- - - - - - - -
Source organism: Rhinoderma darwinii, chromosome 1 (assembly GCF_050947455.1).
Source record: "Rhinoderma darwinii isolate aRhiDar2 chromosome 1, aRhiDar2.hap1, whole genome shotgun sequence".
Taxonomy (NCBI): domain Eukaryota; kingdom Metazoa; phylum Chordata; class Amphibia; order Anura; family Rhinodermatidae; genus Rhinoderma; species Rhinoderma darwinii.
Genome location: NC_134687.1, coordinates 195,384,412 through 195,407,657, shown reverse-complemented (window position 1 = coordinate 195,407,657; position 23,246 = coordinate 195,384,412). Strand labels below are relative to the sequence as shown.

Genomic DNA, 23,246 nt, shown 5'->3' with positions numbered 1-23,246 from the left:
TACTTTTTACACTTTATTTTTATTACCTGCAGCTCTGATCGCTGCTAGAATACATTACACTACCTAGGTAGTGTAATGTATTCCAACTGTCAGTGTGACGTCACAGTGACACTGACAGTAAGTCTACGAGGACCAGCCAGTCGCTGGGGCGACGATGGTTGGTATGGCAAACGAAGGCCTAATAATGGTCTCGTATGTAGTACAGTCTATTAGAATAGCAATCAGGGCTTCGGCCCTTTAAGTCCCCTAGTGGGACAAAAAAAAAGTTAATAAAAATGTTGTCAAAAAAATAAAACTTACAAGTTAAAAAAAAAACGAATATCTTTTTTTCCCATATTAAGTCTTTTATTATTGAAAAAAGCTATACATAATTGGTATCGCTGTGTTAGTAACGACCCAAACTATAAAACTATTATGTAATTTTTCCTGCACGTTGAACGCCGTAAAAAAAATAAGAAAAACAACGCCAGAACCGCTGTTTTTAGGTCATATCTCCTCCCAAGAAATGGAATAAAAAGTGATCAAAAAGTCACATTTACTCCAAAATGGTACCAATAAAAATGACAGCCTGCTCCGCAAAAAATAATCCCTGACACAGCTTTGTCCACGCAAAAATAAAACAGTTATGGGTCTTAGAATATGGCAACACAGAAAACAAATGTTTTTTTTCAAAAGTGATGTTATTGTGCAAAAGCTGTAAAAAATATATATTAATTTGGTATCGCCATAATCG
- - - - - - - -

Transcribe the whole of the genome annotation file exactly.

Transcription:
Source organism: Rhinoderma darwinii, chromosome 1 (assembly GCF_050947455.1).
Source record: "Rhinoderma darwinii isolate aRhiDar2 chromosome 1, aRhiDar2.hap1, whole genome shotgun sequence".
Taxonomy (NCBI): domain Eukaryota; kingdom Metazoa; phylum Chordata; class Amphibia; order Anura; family Rhinodermatidae; genus Rhinoderma; species Rhinoderma darwinii.
Genome location: NC_134687.1, coordinates 195,384,412 through 195,407,657, shown reverse-complemented (window position 1 = coordinate 195,407,657; position 23,246 = coordinate 195,384,412). Strand labels below are relative to the sequence as shown.

Genomic DNA, 23,246 nt, shown 5'->3' with positions numbered 1-23,246 from the left:
TACTTTTTACACTTTATTTTTATTACCTGCAGCTCTGATCGCTGCTAGAATACATTACACTACCTAGGTAGTGTAATGTATTCCAACTGTCAGTGTGACGTCACAGTGACACTGACAGTAAGTCTACGAGGACCAGCCAGTCGCTGGGGCGACGATGGTTGGTATGGCAAACGAAGGCCTAATAATGGTCTCGTATGTAGTACAGTCTATTAGAATAGCAATCAGGGCTTCGGCCCTTTAAGTCCCCTAGTGGGACAAAAAAAAAGTTAATAAAAATGTTGTCAAAAAAATAAAACTTACAAGTTAAAAAAAAAACGAATATCTTTTTTTCCCATATTAAGTCTTTTATTATTGAAAAAAGCTATACATAATTGGTATCGCTGTGTTAGTAACGACCCAAACTATAAAACTATTATGTAATTTTTCCTGCACGTTGAACGCCGTAAAAAAAATAAGAAAAACAACGCCAGAACCGCTGTTTTTAGGTCATATCTCCTCCCAAGAAATGGAATAAAAAGTGATCAAAAAGTCACATTTACTCCAAAATGGTACCAATAAAAATGACAGCCTGCTCCGCAAAAAATAATCCCTGACACAGCTTTGTCCACGCAAAAATAAAACAGTTATGGGTCTTAGAATATGGCAACACAGAAAACAAATGTTTTTTTTCAAAAGTGATGTTATTGTGCAAAAGCTGTAAAAAATATATATTAATTTGGTATCGCCATAATCG